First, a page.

TV 1080P resolution

I bought a Sharp LCD 42" top of the line TV 4 years ago. At that time, the TV was the most technologically up to date model and cost close to $2000.00. The company, Sharp, categorized this TV as "Full 1080P capability." The store where I bought the TV also told me that this TV was fully 1080P capable and that even though, at that time, there were no 1080P broadcasts, by buying this 1080P set now, I would be ready when 1080P came into vogue. I am a DirecTV customer (live in a area where there is no cable). DirectTV offers Pay-Per View movies in 1080P resolution. Why won't my TV recognize their 1080P signal? Sharp says it's DirecTV's fault. DirecTV says it is Sharp's fault since the TV is NOT 1080P capable regardless of what claims they (Sharp) may be making in this regard.

I had DirecTV install a new receiver since Sharp said that had to be the problem (my DirecTV receiver was not 1080P capable). This made no difference. My TV still will not interface with their 1080P signal.

Any ideas here?
Model #?
I agree Model number and a few questions: How do you have the TV connected to the DirecTv box? Also what are the output settings of the DTV box?
Make sure you are using an HDMI cable to connect your DirectTV box to the TV. This is the only way you can transfer a 1080p signal. Component cables can only transfer up to 1080i.
You may need to tell your Directv box that your set is capable of receiving 1080p. And that HDMI thing...
At 42in its not really noticable anyway, plus there is video compression/upsampled signals so while I can understand your concern your not really missing anything.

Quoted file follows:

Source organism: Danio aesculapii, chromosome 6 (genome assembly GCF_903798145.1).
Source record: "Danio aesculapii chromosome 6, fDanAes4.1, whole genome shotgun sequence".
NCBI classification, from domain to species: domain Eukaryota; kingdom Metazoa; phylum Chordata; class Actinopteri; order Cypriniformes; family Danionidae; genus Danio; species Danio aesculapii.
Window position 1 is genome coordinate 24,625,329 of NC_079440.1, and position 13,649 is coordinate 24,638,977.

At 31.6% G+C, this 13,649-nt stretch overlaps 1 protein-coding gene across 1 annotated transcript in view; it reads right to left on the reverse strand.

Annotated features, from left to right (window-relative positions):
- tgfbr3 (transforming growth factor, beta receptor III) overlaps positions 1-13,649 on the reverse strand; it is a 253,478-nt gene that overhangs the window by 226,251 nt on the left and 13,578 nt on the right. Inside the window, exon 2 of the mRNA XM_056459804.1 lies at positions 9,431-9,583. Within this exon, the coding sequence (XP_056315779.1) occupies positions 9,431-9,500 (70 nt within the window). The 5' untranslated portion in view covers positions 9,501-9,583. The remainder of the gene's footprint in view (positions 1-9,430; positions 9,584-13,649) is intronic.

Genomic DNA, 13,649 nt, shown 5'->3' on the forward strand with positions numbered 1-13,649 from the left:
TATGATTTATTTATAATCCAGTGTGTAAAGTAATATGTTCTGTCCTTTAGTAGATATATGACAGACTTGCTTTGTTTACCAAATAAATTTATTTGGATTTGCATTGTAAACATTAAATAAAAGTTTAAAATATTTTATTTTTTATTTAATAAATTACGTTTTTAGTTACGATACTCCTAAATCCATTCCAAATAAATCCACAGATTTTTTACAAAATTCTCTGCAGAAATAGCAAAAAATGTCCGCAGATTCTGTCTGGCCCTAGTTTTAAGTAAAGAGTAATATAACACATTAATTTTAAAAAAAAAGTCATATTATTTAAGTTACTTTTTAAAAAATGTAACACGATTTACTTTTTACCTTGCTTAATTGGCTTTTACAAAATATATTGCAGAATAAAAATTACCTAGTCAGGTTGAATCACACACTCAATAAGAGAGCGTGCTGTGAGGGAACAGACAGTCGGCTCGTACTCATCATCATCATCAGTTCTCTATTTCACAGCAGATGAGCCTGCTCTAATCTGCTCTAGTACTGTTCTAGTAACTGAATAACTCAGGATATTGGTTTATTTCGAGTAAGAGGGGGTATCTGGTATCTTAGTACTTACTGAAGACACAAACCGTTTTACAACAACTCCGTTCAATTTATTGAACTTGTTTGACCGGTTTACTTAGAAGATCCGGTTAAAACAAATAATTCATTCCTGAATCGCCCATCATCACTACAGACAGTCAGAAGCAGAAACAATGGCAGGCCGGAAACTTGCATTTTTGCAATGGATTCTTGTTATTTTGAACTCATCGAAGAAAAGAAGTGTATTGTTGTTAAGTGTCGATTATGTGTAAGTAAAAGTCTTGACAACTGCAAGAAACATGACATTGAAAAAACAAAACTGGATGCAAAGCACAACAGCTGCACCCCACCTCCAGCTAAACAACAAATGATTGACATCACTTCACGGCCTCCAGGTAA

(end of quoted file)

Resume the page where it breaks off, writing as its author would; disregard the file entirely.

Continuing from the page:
Can anyone explain the circumstances / medium / content where 1080p would be noticably better than 1080i?

The fact that HDMI does anything noticably better than component video (above and beyond an audio signal) is news to me.

And yes, I know that all this information and more is available on but I would rather hear it from you.
On very karge projection rigs 120in and up you can start to see the benefit of the added pixels but anything in the ballpark of your average display of 40-60in its just bragging rights, the human eye simply cant resolve the micro pixels, but there will always be those who cant come to grips with that. Face it, HDMI benefits grandmas hooking wires up and Hollywood studios and nothing more.
The benefits of 1080 P occur with relation to screen size and viewing distance.
And keep in mind that 1080 is 1080, whether it is interlaced or progressive. You will not see any differences unless you have a very large screen (> 80") or sit *very* close...Do not sweat this insignificant specification.


Chadnliz is correct again, but could also add Best Buy salesmen to the list.
You guys are correct to a point, 1080 is 1080 and it is more pronounced on larger screens but progressive signal is always superior to interlaced. Think of it this way on, a 32" crt tv a dvd will look superior to a standard cable or sat signal, even though both are 480 on a smaller screen. Only difference is dvd is a progressive signal. Same could be said for blu-ray verses hd broadcast. I will admit the gains are smaller but completely noticeable on any quality display 50" or larger. As for the op's original question, if the tv is a native 1080p display and you are using hdmi to connect the two, the problem almost certainly is with your direct tv receiver. Could be you are missing a setting somewhere or it's a software/hardware issue. Heck it could be a hdcp issue on one end or the other(I hate hdmi). If you have blu-ray player connected with hdmi and it works you can eliminate the tv and hdcp from the equation. Hope that helps.